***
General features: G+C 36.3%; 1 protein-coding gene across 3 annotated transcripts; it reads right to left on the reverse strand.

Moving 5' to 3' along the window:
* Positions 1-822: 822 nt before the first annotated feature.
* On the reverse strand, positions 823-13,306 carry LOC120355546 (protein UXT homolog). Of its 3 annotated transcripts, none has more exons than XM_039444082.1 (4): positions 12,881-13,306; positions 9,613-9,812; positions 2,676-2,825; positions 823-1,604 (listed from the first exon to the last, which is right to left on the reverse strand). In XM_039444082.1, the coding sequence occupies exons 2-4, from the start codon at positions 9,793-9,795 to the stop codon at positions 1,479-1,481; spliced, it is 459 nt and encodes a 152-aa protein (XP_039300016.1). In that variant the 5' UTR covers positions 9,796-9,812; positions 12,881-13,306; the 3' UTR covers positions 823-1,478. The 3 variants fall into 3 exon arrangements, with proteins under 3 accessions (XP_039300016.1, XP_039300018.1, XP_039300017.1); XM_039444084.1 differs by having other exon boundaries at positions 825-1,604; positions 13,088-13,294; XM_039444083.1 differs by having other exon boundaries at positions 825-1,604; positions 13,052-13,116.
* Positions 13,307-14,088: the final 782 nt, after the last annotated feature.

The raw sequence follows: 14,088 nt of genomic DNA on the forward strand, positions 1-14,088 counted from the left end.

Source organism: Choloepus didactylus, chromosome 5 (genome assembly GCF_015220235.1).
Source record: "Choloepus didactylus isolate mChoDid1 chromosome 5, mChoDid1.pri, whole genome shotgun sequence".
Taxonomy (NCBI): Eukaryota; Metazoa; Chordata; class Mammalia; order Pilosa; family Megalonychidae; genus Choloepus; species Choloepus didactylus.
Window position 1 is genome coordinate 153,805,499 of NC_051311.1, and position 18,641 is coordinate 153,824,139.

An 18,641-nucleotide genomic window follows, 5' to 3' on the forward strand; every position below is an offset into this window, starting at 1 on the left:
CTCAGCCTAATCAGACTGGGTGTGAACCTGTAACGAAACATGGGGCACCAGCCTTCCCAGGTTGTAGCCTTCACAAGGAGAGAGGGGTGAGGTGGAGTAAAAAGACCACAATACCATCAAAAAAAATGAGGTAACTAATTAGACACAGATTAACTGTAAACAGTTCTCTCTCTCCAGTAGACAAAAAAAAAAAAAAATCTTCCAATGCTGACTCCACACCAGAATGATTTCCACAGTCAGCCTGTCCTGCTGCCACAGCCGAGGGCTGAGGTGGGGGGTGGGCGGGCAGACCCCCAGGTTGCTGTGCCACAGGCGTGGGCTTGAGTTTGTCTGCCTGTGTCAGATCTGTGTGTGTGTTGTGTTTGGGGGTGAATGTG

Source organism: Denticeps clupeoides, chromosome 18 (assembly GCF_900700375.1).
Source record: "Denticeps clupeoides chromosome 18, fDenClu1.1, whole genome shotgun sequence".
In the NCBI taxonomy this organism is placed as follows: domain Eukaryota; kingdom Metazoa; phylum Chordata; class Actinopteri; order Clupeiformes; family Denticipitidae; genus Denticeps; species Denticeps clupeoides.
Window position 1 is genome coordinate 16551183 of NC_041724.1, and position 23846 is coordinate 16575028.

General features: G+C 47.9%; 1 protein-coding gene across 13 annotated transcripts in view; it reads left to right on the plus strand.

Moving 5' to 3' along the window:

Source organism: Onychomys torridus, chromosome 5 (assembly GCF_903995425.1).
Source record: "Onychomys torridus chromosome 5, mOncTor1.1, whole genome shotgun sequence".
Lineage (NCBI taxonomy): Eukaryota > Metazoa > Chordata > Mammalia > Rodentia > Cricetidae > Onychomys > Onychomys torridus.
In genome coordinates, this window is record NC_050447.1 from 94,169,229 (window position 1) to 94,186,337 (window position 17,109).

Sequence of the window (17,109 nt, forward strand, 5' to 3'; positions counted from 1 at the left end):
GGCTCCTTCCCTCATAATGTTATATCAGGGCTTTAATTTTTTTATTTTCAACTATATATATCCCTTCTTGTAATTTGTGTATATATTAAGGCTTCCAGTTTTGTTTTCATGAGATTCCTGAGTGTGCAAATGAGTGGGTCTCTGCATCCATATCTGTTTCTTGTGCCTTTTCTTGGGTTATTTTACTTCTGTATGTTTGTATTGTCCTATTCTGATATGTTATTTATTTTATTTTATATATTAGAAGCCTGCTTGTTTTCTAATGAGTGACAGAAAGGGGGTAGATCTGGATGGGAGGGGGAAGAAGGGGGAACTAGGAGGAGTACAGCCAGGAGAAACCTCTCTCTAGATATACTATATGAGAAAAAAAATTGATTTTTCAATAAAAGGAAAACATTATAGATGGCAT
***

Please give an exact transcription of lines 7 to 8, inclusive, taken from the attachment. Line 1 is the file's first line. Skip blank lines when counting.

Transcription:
Source organism: Choloepus didactylus, chromosome 5 (genome assembly GCF_015220235.1).
Source record: "Choloepus didactylus isolate mChoDid1 chromosome 5, mChoDid1.pri, whole genome shotgun sequence".